A new team of middle schoolers in Petersburg got a chance this fall to compete in robotics programming. The team demonstrated their programming skills to the Petersburg school board Tuesday night.

Eight grader Jaden Perry ran a robot through one of its missions and team coach and high school math teacher Joyce Metsa explained the action. Metsa explained that the students compete against other teams by programming robots through a series of tasks, or missions.

“They’re presented with different missions that they’re supposed to program their robot to accomplish,” Metsa said. “They’re not given any design criteria. They have to come up with the robot’s design and all implement the design. They have to write their own programs. They have to write a report to judges on it. They have to do an independent research project and they also have to do an open ended problem, immediate problem solving activity when they’re in completion.”

The team, called the Petersburg Vikings, had three eighth graders, one seventh grader and one sixth grader who made the trip to Juneau December 10th for the Juneau FIRST Lego League Jamboree. FIRST stands for For Inspiration and Recognition in Science and Technology. The team came in 17th of 26 teams.
The missions are farm chores, involving mechanized animals. Sometimes the programs are successful, other times the robots failed at their tasks as eight grader Liam Demko showed.

From left, Malcolm Fry, Joyce Metsa, Jaden Perry, Liam Demko, Ben Marsh and Isaiah Slaven demonstrate robotics programming to the school board Tuesday.

From left, Malcolm Fry, Joyce Metsa, Jaden Perry, Liam Demko, Ben Marsh and Isaiah Slaven demonstrate robotics programming to the school board Tuesday.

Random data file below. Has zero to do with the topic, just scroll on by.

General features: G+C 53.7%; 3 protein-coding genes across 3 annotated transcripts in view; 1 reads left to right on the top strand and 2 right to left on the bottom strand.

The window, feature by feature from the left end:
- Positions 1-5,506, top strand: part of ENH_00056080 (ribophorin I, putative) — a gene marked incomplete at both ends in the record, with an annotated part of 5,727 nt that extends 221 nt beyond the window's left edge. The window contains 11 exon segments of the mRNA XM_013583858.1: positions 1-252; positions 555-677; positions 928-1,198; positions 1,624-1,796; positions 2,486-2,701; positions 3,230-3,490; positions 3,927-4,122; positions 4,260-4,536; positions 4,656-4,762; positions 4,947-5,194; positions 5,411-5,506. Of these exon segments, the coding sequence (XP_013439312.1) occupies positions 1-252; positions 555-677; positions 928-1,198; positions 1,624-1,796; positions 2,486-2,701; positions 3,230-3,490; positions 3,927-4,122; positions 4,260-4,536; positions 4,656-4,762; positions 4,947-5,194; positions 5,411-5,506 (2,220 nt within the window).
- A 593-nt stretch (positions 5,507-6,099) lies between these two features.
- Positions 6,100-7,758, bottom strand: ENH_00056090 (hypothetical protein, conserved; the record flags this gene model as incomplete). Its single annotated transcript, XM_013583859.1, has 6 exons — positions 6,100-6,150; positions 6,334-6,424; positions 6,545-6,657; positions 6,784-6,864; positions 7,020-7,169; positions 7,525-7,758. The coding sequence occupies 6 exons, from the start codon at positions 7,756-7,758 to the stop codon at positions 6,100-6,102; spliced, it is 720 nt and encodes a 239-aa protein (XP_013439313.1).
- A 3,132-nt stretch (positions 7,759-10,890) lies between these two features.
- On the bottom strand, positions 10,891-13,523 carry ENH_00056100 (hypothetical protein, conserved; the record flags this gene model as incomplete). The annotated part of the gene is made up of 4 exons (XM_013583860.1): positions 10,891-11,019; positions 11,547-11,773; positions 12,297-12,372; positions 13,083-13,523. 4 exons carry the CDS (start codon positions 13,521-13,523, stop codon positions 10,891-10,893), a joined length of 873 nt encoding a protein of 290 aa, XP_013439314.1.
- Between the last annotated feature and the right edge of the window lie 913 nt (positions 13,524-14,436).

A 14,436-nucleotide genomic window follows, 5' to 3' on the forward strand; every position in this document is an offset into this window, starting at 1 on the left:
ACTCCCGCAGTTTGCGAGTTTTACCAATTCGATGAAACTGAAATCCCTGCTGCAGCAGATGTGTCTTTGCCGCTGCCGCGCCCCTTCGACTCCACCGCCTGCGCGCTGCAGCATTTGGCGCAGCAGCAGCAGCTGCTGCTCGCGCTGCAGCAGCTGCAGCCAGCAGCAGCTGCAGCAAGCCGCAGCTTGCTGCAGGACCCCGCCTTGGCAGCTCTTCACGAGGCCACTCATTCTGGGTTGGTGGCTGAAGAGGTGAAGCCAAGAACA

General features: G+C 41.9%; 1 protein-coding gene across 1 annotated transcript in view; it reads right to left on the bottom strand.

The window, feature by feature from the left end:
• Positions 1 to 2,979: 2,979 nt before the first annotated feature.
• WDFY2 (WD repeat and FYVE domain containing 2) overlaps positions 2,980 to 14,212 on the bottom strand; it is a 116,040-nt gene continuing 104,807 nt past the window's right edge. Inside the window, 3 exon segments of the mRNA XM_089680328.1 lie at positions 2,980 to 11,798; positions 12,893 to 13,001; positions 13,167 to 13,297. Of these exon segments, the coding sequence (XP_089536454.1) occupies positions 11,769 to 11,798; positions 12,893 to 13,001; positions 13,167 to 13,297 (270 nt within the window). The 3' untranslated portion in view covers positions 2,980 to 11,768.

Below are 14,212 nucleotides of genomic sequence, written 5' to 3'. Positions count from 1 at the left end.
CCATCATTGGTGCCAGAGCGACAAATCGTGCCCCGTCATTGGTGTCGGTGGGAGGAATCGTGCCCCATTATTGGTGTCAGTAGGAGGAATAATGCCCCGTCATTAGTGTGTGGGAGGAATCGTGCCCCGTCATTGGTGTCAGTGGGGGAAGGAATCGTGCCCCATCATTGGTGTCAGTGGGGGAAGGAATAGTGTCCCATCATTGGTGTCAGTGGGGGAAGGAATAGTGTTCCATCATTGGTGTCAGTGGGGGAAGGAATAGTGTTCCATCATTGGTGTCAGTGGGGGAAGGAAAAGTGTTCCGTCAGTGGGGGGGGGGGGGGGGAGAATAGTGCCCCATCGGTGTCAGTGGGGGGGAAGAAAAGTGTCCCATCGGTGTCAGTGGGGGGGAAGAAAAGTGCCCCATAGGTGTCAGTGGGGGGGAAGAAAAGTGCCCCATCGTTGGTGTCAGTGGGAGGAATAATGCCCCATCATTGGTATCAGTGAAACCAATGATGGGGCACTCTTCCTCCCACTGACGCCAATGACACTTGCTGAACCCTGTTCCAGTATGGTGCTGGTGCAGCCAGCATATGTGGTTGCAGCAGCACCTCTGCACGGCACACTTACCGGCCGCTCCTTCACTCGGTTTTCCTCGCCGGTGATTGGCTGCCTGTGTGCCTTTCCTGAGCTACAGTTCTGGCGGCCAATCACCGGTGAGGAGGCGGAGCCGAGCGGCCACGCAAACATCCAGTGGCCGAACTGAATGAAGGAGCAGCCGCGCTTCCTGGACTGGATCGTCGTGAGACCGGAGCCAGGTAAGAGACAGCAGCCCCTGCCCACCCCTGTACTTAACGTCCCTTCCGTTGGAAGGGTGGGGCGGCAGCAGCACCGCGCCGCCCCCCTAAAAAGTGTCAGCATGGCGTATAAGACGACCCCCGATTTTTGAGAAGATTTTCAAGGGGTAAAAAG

Metsa is new to the district this year and coached a robotics team at her last job in Metlakatla. She highlighted the importance of the program. “We really want to thank the school board for sponsoring the travel to Juneau,” she said. “There is so much learning that goes on here. I’ve been in this profession for many, many years and I gotta tell you. This is probably the best opportunity for kids to learn how to solve problems in an open-ended way.”

The robotics team was added to the district’s activities program this year and it fills a niche for an extra-curricular activity that doesn’t center around a sport. Metsa was not paid a coaching stipend and the students raised money to pay the entrance fee for the competition. Superintendent Erica Kludt Painter says that Metsa wrote a grant for the program and the equipment and the district only paid for the cost of travel, hotel and per diem for the trip. Principal Rick Dormer told the board he thought the team could be self-sustaining in future years because of grant money. While a competitive team at the middle school level is new this year, Dormer explained that robotics as a teaching tool is not.

“Ms Toland and Mr. Sullivan maybe they do some of this robotics in the elementary school,” Dormer said. “And Mr. Brock has taught a robotics class for years where they do they basics of that, maybe you’ve seen that other board presentation. Now we have this competitive team but you can see what they’re doing. There were many more kids involved there, some of the kids, there were almost twice that many, but just kinda coming and going they couldn’t quite do it all the way through the competition but were involved in that and then the high school has been doing some programming.”

In the high school MacTech students this year have been learning on a remote controlled baseball that rolls through the hallways and an electronic mouse that runs through a maze. Robotics has been an elective class in the middle school for a decade and students in that class also gave a presentation to the board last spring. And in the elementary school students started up a robotics club this year.